Two reconstructions of the second hominin face
www.eva.mpg.de - Two reconstructions of the second hominin face

What looks to be the oldest fossilized remains of Homo Sapiens have been unearthed out of Morocco. As it turns out, this discovery is shaking up everything the scientific community thought it knew about the origin of the human species.

The ancient fragments of skulls and jawbones were collected from an archaeological site called Jebel Irhoud along the Atlantic coast near Sidi Moktar. In a study published in Nature, researchers dated the remains to be 315,000 years old – a date that pushes the emergence of Homo Sapiens as a species back by 100,000. Just as importantly, scientists also found fire-heated flint artifacts at the site, which dated to the same time period and can give us some clues into how these early ancestors lived.

Before these findings, the prevalent theory up to now was that modern man first evolved about 200,000 years ago in East Africa. This is based on a collection of fossil discoveries in Ethiopia dated that far back. This led scientists to believe Sub Saharan East Africa was a sort of “cradle” for mankind and that we spread out to other parts of Africa from there.

However, these new finding challenge the notion that man walked out of some singular birthplace and indicates we may have instead formed distinct and coexistant groups across all of Africa. Lead researcher of the study, Jean-Jacques Hublin of the Max Planck Institute for Evolutionary Anthropology, likened prehistoric Africa to “a kind of human zoo”.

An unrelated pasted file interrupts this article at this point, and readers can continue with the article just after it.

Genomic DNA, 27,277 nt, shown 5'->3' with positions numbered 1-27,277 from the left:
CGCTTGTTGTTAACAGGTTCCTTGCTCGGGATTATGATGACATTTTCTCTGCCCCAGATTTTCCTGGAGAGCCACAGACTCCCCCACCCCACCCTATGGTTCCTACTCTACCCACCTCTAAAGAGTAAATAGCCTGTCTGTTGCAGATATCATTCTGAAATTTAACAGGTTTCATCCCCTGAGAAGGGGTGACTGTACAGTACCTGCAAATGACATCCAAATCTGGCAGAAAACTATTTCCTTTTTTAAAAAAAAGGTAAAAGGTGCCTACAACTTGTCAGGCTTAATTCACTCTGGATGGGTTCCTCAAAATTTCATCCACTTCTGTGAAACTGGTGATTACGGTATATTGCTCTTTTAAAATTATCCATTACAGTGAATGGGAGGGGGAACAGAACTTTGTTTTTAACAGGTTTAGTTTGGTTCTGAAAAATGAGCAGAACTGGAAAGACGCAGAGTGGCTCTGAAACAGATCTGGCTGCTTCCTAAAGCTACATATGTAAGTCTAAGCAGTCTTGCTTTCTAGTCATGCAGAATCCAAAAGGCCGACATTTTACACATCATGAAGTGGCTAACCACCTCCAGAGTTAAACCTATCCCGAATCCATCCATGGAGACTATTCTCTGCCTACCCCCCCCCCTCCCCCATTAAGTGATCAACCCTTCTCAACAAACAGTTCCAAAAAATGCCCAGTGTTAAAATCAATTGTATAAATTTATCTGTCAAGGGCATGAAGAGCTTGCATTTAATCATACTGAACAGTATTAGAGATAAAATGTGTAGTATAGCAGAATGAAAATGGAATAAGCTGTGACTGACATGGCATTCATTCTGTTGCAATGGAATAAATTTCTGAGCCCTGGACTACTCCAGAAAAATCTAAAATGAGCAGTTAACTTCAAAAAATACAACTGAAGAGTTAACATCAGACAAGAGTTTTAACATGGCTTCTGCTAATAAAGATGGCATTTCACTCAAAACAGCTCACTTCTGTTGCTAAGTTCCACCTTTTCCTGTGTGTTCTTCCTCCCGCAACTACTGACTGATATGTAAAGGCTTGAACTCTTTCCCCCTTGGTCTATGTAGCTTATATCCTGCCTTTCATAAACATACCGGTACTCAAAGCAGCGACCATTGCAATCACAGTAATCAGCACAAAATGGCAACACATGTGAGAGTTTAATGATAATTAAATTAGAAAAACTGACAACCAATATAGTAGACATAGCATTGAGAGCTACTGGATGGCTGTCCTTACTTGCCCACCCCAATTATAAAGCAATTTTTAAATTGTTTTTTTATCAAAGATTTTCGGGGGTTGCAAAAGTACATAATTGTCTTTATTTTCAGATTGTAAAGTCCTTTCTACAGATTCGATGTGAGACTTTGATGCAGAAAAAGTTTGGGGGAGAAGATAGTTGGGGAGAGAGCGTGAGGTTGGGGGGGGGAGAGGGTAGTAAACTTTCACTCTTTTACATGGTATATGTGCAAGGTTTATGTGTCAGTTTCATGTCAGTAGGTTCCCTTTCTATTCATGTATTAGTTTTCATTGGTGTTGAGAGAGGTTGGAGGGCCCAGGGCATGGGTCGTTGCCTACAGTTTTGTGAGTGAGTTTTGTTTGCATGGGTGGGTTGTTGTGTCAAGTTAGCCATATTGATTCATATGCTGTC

“We are moving further and further away from this linear vision of human evolution with a succession of species, one replacing the other,” Hublin said, according to the AFP. “There were probably several groups of hominins existing, overlapping in time… and having, I would say, complex relationships.”

“These new finding challenge the notion that man walked out of some singular birthplace”

The result of those complex relationships means we’ll likely find some intermingling of everything from tool technology to genes between the hominin groups across Africa over the course of time.

As for the people from Jebel Irhoud, we unfortunately can’t say how related they are to modern man on the genetic level. Hublin and his team tried and failed to extract DNA samples from the fossils. Physically, we can see that their faces are remarkably similar to modern humans. On the other hand, their brains were much more divergent and their skulls lack that characteristic bulge in the back developed later.

Still, they lie close enough to home on the family tree that we may be seeing some revisions to our current understanding of human evolutionary history in the near future.

Kelly Paik
Kelly Paik writes about science and technology for Fanvive. When she's not catching up on the latest innovations, she uses her free-time painting and roaming to places with languages she can't speak. Because she rather enjoys fumbling through cities and picking things on the menu through a process of eeny meeny miny moe.